Exceptions to this policy will generally be limited to:

  • Newly-public companies with a sunset provision of no more than seven years from the date of going public;
  • Situations where the unequal voting rights are considered de minimis [distortion between voting and economic power does not exceed 10 percent]; or
  • The company provides sufficient protections for minority shareholders.

Composition of Committees

Under the new policy, ISS will recommend “against the (re)election of any non-independent members of the remuneration and/or audit committee if fewer than 50 percent of the committee members, who are elected by shareholders in such capacity or another - excluding, where relevant, employee shareholder representatives - would be independent.” This change harmonizes the approach to board elections in markets that legally require employee representatives on their boards.

Remuneration Guidelines

ISS's Continental European voting guidelines have been adapted to and reflect the European legal framework on remuneration-related proposals. With the implementation of the SRD II across all EU member states, EU companies must submit their remuneration policy and their remuneration report to shareholder vote. Accordingly, two sets of guidelines are established, one on remuneration policy and one on the remuneration report, mirroring the UK & Ireland benchmark voting policy. The guidelines have therefore been rearranged and updated without being substantially amended.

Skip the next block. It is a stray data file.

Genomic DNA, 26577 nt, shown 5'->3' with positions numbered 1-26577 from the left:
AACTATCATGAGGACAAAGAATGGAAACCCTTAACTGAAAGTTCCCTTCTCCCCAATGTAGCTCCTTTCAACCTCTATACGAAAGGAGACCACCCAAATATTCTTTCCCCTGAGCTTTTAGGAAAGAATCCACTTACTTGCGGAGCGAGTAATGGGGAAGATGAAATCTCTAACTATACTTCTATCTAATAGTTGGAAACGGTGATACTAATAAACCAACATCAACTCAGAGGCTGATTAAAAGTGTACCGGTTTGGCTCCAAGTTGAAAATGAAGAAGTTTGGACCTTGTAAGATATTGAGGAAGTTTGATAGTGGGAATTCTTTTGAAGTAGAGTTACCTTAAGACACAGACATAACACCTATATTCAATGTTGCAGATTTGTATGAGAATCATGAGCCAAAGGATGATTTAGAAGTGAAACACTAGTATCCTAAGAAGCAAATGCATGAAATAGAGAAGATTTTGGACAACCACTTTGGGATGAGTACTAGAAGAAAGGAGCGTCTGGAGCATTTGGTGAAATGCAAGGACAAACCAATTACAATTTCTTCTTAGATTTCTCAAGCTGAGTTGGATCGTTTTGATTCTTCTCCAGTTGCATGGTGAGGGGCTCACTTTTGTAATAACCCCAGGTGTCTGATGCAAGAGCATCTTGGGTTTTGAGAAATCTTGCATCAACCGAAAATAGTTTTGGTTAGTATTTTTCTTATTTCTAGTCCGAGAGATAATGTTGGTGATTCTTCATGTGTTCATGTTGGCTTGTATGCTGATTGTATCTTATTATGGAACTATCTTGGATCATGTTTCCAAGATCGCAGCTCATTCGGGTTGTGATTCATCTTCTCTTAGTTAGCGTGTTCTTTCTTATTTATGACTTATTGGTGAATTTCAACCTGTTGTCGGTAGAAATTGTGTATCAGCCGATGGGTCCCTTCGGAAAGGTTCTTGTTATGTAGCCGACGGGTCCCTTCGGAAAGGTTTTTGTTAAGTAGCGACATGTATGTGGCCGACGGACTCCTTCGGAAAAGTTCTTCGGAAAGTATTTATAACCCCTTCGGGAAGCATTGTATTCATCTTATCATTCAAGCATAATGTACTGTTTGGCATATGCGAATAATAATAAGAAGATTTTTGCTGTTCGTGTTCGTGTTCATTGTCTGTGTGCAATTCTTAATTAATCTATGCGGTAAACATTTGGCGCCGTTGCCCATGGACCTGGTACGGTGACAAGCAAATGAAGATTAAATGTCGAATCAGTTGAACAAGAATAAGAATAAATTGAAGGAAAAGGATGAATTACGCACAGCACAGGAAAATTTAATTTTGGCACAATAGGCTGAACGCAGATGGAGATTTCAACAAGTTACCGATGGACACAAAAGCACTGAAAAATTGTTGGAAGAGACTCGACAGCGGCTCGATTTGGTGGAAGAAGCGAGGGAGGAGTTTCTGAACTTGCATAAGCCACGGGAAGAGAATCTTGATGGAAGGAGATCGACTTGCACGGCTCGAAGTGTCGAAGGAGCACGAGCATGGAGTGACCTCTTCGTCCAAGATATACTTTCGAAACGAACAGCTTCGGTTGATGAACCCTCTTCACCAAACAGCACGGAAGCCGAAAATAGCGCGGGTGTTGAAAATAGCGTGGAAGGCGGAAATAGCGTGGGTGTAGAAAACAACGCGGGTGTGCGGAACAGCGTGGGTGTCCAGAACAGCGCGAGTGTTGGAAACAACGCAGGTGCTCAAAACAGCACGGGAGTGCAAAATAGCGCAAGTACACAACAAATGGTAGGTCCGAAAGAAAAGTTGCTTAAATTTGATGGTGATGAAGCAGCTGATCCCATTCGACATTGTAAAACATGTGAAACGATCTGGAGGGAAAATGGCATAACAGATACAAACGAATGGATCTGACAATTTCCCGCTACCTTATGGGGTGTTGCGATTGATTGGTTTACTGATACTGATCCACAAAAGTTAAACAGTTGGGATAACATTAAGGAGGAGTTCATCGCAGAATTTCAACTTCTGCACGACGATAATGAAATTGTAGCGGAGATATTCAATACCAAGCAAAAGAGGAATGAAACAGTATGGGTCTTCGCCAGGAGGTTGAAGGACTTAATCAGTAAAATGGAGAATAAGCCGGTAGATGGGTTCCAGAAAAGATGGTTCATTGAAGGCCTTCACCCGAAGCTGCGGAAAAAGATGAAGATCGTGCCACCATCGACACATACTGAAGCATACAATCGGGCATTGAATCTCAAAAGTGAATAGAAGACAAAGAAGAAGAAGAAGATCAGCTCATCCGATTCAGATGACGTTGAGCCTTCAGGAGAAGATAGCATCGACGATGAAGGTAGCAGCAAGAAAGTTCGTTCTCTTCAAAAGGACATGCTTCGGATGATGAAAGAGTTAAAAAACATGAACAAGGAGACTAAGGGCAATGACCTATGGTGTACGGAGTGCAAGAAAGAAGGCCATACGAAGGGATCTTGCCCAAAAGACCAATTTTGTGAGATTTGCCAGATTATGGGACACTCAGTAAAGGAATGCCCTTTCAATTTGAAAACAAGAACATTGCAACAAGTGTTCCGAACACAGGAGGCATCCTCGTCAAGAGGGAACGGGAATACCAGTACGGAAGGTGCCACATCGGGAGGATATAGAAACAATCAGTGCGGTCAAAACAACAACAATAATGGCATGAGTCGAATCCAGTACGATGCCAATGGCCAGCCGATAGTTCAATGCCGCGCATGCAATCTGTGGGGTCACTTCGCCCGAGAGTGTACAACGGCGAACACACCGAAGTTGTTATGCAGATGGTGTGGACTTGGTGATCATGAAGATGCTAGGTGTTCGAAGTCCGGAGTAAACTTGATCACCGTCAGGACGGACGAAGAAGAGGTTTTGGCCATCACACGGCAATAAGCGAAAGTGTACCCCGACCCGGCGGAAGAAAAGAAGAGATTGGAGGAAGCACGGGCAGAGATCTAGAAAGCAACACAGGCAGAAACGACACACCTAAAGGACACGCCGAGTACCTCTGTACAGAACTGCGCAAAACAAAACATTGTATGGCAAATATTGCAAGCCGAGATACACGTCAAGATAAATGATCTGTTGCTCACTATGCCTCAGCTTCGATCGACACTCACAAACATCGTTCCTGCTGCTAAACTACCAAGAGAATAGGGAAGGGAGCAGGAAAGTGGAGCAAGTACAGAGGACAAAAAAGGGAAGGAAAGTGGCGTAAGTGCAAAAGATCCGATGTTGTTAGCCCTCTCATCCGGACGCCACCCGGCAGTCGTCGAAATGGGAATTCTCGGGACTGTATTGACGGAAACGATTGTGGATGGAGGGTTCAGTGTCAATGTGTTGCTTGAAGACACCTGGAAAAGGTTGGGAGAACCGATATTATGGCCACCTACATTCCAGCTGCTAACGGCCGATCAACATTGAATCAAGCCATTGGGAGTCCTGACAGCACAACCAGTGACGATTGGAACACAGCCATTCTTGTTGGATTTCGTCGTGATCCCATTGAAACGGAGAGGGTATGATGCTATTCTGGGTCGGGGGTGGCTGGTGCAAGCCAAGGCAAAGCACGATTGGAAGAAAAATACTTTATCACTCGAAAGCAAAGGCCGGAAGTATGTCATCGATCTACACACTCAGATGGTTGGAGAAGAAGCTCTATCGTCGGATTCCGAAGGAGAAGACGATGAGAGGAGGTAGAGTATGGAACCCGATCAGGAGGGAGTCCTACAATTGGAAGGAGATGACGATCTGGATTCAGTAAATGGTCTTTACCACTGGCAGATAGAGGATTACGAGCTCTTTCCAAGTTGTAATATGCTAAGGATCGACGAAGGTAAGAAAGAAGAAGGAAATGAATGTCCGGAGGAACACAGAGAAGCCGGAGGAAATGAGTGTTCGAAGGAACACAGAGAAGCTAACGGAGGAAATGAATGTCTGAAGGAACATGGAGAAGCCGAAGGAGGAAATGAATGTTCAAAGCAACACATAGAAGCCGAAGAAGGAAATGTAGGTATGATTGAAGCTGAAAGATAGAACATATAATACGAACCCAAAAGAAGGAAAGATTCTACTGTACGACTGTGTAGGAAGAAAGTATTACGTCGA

Hybrid and Virtual Shareholder Meetings

Based on the results of its survey, as well as feedback from investors at ISS policy roundtables in Europe, investor concerns remain concerns about the use of virtual-only meetings. Therefore, the new ISS policy for proposals that would allow companies to hold virtual-only shareholder meetings will be to recommend on a case-by-case basis, taking into consideration:

  • “Whether the company has committed to ensuring shareholders will have the same rights participating electronically as they would have for an in-person meeting;
  • Rationale of the circumstances under which virtual-only meetings would be held;
  • In-person or hybrid meetings are not precluded;
  • Whether an authorization is restricted in time or allows for the possibility of virtual-only meetings indefinitely; and
  • Local laws and regulations concerning the convening of virtual meetings.”